It is my pleasure to host author Lee Anderson on my blog today.
Me: Have you always wanted to be a writer?
Lee: Always. When I was little, my dad was a voracious reader, and I was perplexed by what could possibly hold him mesmerized for so long like that. Where was he? My fascination with books was born. An inclination to become a writer naturally came next, I guess. I even wrote my first novel in 2nd grade. It was 2 pages-long and was called “Jaws.”
Me: What made you pen this down?
Lee: Varies. There’s stories in this collection that are twenty years old, and others I wrote late last year. Some were writing assignments from college while others were just inspired by people I’ve met. Or people I heard about and never wished to meet. Mostly, these are just stories made by whatever odd thing hit my antennae.
Me: What should readers expect from the Dark Lords of the Trailer Park?
Lee: Hopefully, a trip. A ride through underbelly of our country. Joseph Campbell once mentioned how the best way to study any society is to examine its dark side. The shape of its shadow. I did my best to do this while also keeping it somewhat humorous. Life is nothing if not funny, no matter how seedy it gets.
Me: What made you write a collection of short stories right after writing a novel, What Happened at Sisters Creek?
Lee: That novel was something I’d always wanted to do. I’d always wanted to write a horror novel. See if I could actually be scary. As with anyone who came of age in the Eighties, I’ve read some Stephen King. It’s impossible not to. Love or hate him, his stuff grabs you. It’s powerful. I wanted to see if I could do it, too. Thankfully reviews of the book have been mostly great. Even the Amazon reviews from people saying they had to put it down, I take that as a compliment. Go hard or go home, right? I saw Dark Lords of the Trailer Park as a great companion piece since Sisters Creek is pretty short. You can easily read it in one sitting.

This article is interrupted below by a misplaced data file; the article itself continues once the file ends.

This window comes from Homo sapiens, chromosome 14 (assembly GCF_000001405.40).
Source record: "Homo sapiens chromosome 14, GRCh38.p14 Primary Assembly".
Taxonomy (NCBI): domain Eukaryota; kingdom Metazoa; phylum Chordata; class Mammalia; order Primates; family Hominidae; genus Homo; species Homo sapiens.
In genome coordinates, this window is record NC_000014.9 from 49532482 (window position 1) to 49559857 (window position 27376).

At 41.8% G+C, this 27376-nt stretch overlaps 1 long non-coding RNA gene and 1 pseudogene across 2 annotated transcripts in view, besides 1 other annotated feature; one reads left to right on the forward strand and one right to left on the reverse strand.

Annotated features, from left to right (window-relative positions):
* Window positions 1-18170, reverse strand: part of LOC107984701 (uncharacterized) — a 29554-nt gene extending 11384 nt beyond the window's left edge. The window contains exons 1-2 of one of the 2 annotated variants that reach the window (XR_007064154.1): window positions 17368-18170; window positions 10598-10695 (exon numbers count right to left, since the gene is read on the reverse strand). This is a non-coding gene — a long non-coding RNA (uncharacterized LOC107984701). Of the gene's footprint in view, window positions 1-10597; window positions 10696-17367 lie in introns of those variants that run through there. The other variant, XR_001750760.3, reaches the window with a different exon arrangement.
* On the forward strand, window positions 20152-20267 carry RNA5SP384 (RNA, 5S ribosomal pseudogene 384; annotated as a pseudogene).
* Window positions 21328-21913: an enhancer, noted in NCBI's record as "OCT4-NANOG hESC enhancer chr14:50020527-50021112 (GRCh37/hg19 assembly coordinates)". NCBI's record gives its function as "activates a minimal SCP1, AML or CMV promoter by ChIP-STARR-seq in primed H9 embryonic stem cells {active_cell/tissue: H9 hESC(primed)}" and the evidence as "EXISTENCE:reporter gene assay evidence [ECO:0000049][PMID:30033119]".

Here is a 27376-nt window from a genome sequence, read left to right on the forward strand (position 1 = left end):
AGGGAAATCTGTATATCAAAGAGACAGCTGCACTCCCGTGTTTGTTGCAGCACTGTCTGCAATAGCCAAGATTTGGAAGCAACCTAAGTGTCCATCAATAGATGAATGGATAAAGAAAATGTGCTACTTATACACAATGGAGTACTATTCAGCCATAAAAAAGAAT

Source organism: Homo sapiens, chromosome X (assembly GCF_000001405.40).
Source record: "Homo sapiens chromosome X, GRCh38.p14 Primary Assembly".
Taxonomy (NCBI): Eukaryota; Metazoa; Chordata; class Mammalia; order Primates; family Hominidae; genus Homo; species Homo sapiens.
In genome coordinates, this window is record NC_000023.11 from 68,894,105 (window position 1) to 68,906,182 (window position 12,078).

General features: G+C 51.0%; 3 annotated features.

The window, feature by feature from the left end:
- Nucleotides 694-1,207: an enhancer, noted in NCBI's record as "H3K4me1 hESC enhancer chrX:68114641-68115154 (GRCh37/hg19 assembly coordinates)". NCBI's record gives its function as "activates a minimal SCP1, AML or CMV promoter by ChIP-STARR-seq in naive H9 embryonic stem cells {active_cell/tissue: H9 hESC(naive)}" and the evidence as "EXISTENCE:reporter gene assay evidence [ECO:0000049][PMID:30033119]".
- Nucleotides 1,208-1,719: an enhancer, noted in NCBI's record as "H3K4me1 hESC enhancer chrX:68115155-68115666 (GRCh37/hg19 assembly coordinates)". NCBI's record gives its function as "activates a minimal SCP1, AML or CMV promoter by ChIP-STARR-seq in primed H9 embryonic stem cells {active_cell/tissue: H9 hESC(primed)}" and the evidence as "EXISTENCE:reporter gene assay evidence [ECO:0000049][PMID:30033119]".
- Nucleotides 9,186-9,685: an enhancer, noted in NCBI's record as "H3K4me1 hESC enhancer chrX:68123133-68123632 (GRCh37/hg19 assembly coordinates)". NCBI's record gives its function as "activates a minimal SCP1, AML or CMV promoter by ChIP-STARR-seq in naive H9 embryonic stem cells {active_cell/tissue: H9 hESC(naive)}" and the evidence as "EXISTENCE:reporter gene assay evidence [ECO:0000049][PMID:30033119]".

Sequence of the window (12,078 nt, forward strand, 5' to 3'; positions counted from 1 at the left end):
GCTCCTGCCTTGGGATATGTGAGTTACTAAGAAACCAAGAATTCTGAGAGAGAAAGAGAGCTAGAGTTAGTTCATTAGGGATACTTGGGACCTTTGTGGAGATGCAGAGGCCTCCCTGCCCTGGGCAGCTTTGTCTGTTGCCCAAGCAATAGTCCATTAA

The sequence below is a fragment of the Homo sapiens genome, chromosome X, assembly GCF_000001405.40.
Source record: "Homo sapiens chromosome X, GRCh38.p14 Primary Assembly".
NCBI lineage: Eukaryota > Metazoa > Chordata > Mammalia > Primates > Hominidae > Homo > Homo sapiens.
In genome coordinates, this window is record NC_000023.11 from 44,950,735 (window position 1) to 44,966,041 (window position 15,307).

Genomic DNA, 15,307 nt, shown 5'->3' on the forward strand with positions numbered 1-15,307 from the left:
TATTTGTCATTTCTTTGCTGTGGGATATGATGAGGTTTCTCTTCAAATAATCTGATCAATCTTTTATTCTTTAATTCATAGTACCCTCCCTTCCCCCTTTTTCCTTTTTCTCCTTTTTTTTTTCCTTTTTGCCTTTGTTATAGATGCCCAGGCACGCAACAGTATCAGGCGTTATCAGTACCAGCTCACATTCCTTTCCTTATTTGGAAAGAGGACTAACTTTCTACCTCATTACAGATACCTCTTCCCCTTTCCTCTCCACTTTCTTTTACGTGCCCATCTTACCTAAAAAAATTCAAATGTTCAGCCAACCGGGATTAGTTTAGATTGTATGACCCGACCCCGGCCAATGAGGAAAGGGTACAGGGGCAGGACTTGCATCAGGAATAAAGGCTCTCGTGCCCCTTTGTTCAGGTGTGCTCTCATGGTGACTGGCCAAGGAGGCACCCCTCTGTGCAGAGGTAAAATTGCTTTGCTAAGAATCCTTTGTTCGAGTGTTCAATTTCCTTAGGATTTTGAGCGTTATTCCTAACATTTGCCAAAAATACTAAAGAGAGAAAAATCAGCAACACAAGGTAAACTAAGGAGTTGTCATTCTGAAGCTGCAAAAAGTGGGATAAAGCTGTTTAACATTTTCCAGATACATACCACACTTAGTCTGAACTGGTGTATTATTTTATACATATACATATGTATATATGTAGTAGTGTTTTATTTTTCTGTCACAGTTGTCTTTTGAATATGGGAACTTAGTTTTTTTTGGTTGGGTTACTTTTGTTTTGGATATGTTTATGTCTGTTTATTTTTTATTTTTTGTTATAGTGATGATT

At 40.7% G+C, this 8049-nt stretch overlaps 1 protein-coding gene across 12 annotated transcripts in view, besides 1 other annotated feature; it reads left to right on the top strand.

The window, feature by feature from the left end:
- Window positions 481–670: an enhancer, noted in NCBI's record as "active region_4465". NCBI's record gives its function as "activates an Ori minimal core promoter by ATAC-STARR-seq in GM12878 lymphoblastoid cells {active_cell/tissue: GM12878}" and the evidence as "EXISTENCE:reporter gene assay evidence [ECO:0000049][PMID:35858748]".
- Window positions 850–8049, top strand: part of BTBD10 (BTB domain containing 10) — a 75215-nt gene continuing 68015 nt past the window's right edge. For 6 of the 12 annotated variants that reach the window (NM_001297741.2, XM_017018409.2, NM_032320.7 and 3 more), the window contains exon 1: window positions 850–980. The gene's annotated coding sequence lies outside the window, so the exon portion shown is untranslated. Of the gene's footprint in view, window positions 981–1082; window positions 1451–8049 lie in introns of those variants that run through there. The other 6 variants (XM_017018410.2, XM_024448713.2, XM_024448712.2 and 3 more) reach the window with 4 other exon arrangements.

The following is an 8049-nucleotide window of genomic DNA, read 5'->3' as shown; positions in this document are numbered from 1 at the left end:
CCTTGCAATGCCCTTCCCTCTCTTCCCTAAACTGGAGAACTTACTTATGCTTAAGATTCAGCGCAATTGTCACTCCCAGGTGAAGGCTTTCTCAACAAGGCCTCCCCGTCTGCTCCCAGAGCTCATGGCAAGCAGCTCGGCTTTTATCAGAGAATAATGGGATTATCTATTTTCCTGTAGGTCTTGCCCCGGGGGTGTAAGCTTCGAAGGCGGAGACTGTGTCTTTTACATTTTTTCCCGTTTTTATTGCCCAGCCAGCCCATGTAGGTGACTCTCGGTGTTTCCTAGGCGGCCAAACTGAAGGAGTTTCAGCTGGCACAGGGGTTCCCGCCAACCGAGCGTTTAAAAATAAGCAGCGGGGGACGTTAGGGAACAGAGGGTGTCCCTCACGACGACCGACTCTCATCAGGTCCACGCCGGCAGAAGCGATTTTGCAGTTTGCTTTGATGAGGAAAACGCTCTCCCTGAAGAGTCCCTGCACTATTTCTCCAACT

Me: How are these two books different (leaving aside the length of course) and similar when catering to a reader’s base?
Lee: Well, a horror novel is certainly more commercial. People adore getting freaked out. Being scared. It’s exhilarating. Reading short stories can be more challenging because you’re being pulled in and out of different worlds so much. There’s a heightened level of attention needed. That’s why it tends to only attract people who are pretty damn serious about their reading.
Me: What according to you makes or breaks the horror genre?
Lee: Has to be unexpected. It nearly angers people to guess what’s going to happen in a book and – presto – it happens. The cardinal sin of any writer is to be boring. I’m quoting with that, but I can’t remember who said it.
Me: Do you check out your book reviews? If yes, how does that impact you?
Lee: I do read them, yes. Feedback is important. Nobody writes in a vacuum. All those cliches. Also, if I ignore what people think of my work, then why am I doing it?
Me: Are there any new projects underway?
Lee: A fantasy series with unicorns and spaceships. Just kidding. Or I don’t know. I could write that. But my very next project is to edit another anthology soon. I would enjoy that again.
Lee has written short stories and essays for a multitude of small and large press publications, including Fiction International, The Citron Review, The Remington Review, The Miami Herald, and The Broadkill Review. His two plays “Supper’s Ready” and “Little America” were produced and staged in New York City.
He lives in Westchester, New York with his wife and calico.
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